The study took place at the University of Kentucky Markey Cancer Center in Lexington. The volunteers were 159 cancer patients presently involved in treatment at the center. The researchers had the subjects rate the levels of the symptoms they were experiencing between zero and 10, with zero representing no symptoms at all. This included any pain, nausea, and/or stress that the participants were feeling. Beginning with their first session of Jin Shin Jyutsu, the patients rated their symptoms both before and after each touch therapy appointment.
The sessions provided the subjects with a noticeable improvement in all categories of side effects. This relief expressed at the end of the first Jin Shin Jyutsu session was equal to that felt after later sessions. Stress was the area most affected, with an average rating decrease of three points. Nausea and pain followed closely behind, being reduced by an average of two points each on the scale. These assessments were across the board for all patients involved in the study, whether they were male or female, older or younger, and no matter what form of cancer they had been diagnosed with.
The most significant improvements were noted after sessions in a Jin Shin Jyutsu treatment room, as opposed to those that took place in a patient's hospital room or an outpatient chemotherapy center. The sessions in the dedicated room were generally longer treatments, so it is possible that more time devoted to Jin Shin Jyutsu provides greater benefits. Further research on the subject would be necessary, but it would be interesting to determine whether that location is more beneficial due to its relaxing, less medical feeling atmosphere as well.
It should be noted that there were no controls to determine whether the positive results were actually a specific result of the therapy, or merely a consistent placebo effect experienced across the board by the patients. But then again, does that really matter? If you have a loved one experiencing pain and discomfort as a result of their cancer treatments, do you really care why they feel better -- as long as they feel better? Then again, another point worth noting is that the study made no comparison between Jin Shin Jyutsu and any other alternative technique -- touch or otherwise -- to determine which, if any, was more effective at relieving discomfort. The bottom line is that this was a study designed for patients and their loved ones, not the Journal of the American Medical Association.
The Jin Shin Jyutsu treatments are similar in principle to acupressure, involving touching the energy zones of the body to release tension and blockages.2 According to this particular form of touch therapy, the body has 52 Safety Energy Lock points that can be gently worked. There are also flows of life energy within the body, which can be soothed by touching certain points along energy pathways in a particular pattern.3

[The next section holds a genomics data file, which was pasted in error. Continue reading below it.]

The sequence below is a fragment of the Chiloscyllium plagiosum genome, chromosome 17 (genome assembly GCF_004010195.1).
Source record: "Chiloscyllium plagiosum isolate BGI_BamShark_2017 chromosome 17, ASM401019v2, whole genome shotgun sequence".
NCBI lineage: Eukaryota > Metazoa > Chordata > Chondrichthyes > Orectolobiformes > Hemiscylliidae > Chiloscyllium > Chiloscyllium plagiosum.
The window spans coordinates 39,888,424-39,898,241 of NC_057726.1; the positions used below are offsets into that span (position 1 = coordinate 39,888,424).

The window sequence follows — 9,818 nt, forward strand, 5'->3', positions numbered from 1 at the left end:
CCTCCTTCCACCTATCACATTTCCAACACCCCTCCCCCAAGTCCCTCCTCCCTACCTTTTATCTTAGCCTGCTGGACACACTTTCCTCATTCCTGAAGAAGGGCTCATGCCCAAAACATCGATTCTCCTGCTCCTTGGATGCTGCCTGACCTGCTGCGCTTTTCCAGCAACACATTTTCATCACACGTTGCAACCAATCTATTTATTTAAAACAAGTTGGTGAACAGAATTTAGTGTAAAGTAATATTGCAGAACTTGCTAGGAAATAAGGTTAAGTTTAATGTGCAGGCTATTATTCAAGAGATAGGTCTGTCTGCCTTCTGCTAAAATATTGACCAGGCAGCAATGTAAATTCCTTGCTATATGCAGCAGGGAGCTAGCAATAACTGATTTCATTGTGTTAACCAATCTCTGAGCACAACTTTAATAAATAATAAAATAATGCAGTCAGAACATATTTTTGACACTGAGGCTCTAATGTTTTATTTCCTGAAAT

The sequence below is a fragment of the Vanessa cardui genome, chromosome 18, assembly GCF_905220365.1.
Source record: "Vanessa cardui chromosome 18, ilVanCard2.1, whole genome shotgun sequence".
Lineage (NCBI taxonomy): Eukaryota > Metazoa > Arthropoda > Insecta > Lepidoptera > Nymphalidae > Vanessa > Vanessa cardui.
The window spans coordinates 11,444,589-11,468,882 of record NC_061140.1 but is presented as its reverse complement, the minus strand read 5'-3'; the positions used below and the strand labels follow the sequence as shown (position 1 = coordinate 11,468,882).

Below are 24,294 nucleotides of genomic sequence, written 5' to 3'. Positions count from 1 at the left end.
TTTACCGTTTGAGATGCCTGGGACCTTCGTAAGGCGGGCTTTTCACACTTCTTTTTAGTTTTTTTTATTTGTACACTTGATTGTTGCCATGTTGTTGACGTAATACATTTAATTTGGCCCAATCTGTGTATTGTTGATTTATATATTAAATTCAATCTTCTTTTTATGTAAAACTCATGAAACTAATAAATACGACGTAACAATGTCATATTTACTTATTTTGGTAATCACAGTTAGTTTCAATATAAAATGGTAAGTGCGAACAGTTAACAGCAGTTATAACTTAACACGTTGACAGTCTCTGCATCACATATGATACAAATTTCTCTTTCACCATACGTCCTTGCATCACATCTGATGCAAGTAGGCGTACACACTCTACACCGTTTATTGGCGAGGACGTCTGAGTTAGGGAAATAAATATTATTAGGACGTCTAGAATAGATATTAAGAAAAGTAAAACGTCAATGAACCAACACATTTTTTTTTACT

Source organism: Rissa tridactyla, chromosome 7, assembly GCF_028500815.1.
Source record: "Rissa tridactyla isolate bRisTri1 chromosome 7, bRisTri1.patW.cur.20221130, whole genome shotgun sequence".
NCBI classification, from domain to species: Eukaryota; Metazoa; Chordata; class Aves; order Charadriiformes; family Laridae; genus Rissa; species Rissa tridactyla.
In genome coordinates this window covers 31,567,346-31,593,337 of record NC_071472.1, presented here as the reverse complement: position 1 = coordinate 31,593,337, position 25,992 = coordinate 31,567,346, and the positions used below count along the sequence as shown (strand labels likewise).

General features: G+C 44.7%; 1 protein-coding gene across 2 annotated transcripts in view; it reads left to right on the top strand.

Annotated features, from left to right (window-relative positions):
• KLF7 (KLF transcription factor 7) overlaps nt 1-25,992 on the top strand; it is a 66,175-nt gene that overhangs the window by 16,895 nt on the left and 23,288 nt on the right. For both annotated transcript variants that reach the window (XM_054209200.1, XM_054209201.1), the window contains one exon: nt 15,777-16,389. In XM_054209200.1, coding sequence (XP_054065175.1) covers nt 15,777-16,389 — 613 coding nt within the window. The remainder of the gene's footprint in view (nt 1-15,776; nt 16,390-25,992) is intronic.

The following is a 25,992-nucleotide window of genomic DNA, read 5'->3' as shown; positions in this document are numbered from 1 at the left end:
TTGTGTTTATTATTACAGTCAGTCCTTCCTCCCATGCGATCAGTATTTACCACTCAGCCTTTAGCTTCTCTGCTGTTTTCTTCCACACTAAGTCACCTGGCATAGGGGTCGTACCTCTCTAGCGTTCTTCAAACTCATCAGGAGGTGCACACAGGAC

If Jin Shin Jyutsu, and possibly other methods of touch therapy, can help cancer patients alleviate their side effects, it would be wonderful news, especially because this type of treatment adds no further complications to the condition. Most patients are already dealing with enough in the way of side effects from the chemotherapy itself. That's because the drug's objective is to poison the system -- creating pain and discomfort often worse than the disease itself, at least in its early stages. The toxins attack healthy, dividing blood cells and cause blood poisoning. The gastrointestinal system is thrown into convulsions causing nausea, diarrhea, loss of appetite, cramps, and progressive weakness. Needless to say, any type of therapy that can lessen these symptoms without creating new ones would be a godsend to most cancer patients undergoing chemo.
If you or someone close to you has received a diagnosis of cancer, it pays to do some research on complementary alternative medicine practices to help strengthen the immune system and keep the body strong naturally, especially if it will soon be pumped through with toxic chemicals. Jin Shin Jyutsu may be just what the body needs to decrease its discomfort and help fight off the disease -- even if the actual study wasn't up to medical standards.
1 Perry, Allison. "Study Suggests Touch Therapy Helps Reduce Pain, Nausea in Cancer Patients." University of Kentucky News. 26 June 2012. Accessed 29 June 2012. <http://uknow.uky.edu/content/study-suggests-touch-therapy-helps-reduce-pain-nausea-cancer-patients>.
2 "Is Jin Shin Jyutsu similar to Acupuncture?" Being Well Being. 2012. Accessed 1 July 2012. <http://www.beingwellbeing.com/Is-Jin-Shin-Jyutsu-similar-to-Acupuncture/>.
3 "Main Central Flow." Jin Shin Jyutsu. 2012. Accessed 1 July 2012. <http://www.jinshinjyutsu.com/>.